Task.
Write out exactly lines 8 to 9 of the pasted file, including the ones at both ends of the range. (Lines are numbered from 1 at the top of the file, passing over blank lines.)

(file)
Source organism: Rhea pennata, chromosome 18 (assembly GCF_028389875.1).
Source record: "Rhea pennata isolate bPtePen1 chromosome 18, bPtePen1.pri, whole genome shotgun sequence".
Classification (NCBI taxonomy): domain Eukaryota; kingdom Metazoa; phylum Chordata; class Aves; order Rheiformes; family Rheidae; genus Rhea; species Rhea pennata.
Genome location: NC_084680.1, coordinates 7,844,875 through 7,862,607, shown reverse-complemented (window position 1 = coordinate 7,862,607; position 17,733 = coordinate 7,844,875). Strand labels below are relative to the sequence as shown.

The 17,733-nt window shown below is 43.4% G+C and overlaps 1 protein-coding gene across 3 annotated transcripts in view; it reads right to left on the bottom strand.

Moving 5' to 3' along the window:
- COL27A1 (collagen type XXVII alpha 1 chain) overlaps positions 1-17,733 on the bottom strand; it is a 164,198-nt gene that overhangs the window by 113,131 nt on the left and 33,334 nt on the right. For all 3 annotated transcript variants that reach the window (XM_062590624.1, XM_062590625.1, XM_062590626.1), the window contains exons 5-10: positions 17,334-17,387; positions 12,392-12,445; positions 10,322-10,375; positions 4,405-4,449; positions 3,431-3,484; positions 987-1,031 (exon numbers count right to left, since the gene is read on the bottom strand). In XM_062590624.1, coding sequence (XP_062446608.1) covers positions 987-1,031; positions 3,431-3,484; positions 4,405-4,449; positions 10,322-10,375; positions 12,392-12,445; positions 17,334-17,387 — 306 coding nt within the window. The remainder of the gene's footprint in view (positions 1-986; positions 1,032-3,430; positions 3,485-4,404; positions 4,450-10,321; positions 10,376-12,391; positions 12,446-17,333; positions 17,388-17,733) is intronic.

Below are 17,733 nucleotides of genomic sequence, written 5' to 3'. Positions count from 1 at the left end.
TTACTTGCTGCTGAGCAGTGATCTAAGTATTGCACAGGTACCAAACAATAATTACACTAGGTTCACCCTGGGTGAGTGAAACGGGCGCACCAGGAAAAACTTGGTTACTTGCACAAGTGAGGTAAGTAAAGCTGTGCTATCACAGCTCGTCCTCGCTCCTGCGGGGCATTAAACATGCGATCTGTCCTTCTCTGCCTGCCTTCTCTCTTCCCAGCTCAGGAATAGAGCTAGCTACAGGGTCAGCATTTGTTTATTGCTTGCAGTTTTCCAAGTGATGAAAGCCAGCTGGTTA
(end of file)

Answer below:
Below are 17,733 nucleotides of genomic sequence, written 5' to 3'. Positions count from 1 at the left end.
TTACTTGCTGCTGAGCAGTGATCTAAGTATTGCACAGGTACCAAACAATAATTACACTAGGTTCACCCTGGGTGAGTGAAACGGGCGCACCAGGAAAAACTTGGTTACTTGCACAAGTGAGGTAAGTAAAGCTGTGCTATCACAGCTCGTCCTCGCTCCTGCGGGGCATTAAACATGCGATCTGTCCTTCTCTGCCTGCCTTCTCTCTTCCCAGCTCAGGAATAGAGCTAGCTACAGGGTCAGCATTTGTTTATTGCTTGCAGTTTTCCAAGTGATGAAAGCCAGCTGGTTA